As the United States leaves the Paris Climate Accords and no major advanced industrialized country is on track to meet its pledges, it may appear that the destructive forces of global warming will inevitably take its toll. However, where governments and bureaucracies have failed, the scientific community has stepped in.
Among the dozens of break-through environmental technologies ranging from thermo-depolymerization which compresses carbon-based materials into oil, to the pollution-free alternative to fossil fuels known as hydrogen fuel cell usage, one of the most striking of them all is now being developed in Iceland. Currently, one of the greatest blockades to action against climate change is the economic necessity for the use of fossil fuels. The greatest and most impactful solution of decarbonizing energy infrastructure is economically and politically unviable, while the other proposal of storing carbon dioxide emissions in liquid or “slurry” form underground is highly risky, as the stored compounds could explosively leak through fissures in the earth into the atmosphere. Evidently, both the scientific and political avenue seemed to be blocked. The CarbFix pilot program however, may be the solution. Dodging traditional scientific and political barriers, the program removes the carbon dioxide produced by Hellisheiði Power Station in Iceland, the second-largest geothermal heat and energy facility in the world. They seek to achieve the unthinkable: turning carbon dioxide into stone.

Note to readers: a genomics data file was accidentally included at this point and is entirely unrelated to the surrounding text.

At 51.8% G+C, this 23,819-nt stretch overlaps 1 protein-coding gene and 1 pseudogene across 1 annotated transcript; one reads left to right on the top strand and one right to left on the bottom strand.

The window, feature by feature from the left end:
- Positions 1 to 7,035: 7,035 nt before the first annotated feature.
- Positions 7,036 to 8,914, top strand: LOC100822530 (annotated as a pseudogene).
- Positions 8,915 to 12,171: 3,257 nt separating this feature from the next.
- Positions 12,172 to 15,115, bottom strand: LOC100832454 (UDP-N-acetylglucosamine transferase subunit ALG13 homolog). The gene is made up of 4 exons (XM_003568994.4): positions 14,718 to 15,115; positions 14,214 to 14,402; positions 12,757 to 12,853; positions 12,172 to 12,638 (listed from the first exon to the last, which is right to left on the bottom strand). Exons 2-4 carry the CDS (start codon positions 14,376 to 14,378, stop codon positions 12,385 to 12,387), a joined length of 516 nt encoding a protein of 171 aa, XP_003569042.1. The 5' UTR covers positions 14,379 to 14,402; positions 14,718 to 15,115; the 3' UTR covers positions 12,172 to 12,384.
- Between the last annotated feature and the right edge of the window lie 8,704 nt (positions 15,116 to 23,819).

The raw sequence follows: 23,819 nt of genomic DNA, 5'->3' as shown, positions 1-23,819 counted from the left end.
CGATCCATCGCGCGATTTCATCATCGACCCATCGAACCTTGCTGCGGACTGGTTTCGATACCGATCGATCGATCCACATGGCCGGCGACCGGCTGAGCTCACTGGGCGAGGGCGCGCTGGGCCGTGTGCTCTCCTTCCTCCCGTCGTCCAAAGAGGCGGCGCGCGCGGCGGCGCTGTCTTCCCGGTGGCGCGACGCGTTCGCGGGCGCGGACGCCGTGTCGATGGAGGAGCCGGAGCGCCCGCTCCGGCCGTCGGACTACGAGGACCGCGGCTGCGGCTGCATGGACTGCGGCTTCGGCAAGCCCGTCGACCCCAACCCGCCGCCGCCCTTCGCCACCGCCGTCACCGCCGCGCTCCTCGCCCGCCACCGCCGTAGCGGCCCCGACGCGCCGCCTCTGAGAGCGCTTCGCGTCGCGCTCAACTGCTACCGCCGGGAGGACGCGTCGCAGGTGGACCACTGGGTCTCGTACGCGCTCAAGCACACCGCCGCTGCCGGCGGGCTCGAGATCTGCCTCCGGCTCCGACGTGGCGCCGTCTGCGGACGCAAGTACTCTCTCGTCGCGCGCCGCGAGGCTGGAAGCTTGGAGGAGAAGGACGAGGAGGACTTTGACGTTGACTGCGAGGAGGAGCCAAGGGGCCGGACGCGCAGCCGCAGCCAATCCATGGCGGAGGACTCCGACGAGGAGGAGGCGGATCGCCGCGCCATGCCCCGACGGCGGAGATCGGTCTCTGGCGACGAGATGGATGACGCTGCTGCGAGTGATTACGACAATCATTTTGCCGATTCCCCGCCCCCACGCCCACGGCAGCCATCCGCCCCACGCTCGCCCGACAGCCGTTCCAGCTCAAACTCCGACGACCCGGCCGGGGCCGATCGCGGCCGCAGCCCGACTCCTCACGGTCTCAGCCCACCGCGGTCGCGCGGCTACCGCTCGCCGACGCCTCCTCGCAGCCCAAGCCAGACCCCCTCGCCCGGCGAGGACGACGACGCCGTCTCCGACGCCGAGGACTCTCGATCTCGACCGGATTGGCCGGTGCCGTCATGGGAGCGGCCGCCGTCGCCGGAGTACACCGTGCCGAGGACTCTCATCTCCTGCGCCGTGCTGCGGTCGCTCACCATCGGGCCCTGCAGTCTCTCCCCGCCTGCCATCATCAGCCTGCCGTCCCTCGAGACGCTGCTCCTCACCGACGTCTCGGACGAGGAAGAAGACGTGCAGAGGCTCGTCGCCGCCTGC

To do so, the carbonic acid is first created by separating waste carbon dioxide from steam and dissolving it into water; then, the solution is pumped 550 yards underground into a basalt formation, where the acidity leeches elements such as calcium and magnesium from surrounding rocks. After the solution flows through the basalt formation, the elements recombine to form minerals such as limestone. This idea was developed before but rejected, as scientists believed that it would take thousands of years for substantial amounts of carbon dioxide to transform into chalk. Yet, miraculously, the Icelandic team has been able to achieve it within two years. Because 90% of the the ground beneath the country is comprised of basalt formed from volcanic activity and the country uses geothermal sources for majority of its energy, Iceland is the ideal location to test out the project. Already, the project has increased in scale to bury 10,000 tonnes of CO2 a year and the basalt rocks used are common not just in Iceland but around the world, forming the floor of all the oceans and parts of land as well. “In the future, we could think of using this for power plants in places where there’s a lot of basalt and there are many such places,” said Martin Stute, at Columbia University in the US and part of the research team. This is a solution dubbed by Scientific American as “set in stone, literally.”
However, there are already challenges plaguing this project. Along with carbon dioxide, power plants also produce hydrogen sulfide, a compound that has corroded the hardware and produced other materials which disrupted the processing equipment. Furthermore, it has been difficult to develop monitoring systems to track the progress of rock formations underground. The endeavor is highly resource-intensive as well, requiring vast amounts of water and electricity. For every tonne of CO2 buried, 25 tonnes of water is used. Yet these issues are able to be addressed with more research, more funding and more time: abundant seawater can be used to resolve the water cost, governmental grants may incentivize more work on monitoring systems and analysis on hydrogen sulfide’s exact effects on hardware could be helpful.
All in all, this hub of innovation within Iceland has immense potential. Circumventing traditional blockades to one of the greatest problems humanity has ever faced, this may be key to unlocking a new future with less heat, and more stone.
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